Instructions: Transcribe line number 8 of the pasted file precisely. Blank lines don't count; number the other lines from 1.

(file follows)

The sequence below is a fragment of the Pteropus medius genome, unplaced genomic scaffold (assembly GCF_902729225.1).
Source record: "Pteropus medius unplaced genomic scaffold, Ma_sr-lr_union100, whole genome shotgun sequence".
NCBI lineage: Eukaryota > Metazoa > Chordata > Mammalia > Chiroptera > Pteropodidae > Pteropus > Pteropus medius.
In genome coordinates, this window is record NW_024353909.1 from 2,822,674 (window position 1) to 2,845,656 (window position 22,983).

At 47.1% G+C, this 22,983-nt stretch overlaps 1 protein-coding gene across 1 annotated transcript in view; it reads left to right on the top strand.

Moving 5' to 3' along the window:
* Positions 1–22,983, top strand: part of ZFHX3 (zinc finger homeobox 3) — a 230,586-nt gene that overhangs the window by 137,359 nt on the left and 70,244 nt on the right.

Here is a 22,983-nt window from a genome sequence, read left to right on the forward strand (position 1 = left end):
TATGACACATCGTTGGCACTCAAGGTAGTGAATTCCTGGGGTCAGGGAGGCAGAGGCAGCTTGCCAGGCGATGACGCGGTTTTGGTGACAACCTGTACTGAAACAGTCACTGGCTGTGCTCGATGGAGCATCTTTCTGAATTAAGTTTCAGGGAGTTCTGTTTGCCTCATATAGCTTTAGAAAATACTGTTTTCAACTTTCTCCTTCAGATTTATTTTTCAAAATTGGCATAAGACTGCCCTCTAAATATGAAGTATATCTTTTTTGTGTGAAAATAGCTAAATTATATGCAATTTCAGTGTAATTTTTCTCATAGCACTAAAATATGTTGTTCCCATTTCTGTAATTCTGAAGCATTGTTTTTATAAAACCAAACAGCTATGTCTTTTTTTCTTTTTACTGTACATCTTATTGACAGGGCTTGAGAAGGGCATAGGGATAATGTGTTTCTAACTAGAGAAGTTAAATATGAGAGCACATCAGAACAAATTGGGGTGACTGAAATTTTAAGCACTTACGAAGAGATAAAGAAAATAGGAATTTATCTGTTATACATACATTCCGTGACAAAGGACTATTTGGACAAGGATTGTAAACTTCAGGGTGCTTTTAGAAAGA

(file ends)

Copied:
Here is a 22,983-nt window from a genome sequence, read left to right on the forward strand (position 1 = left end):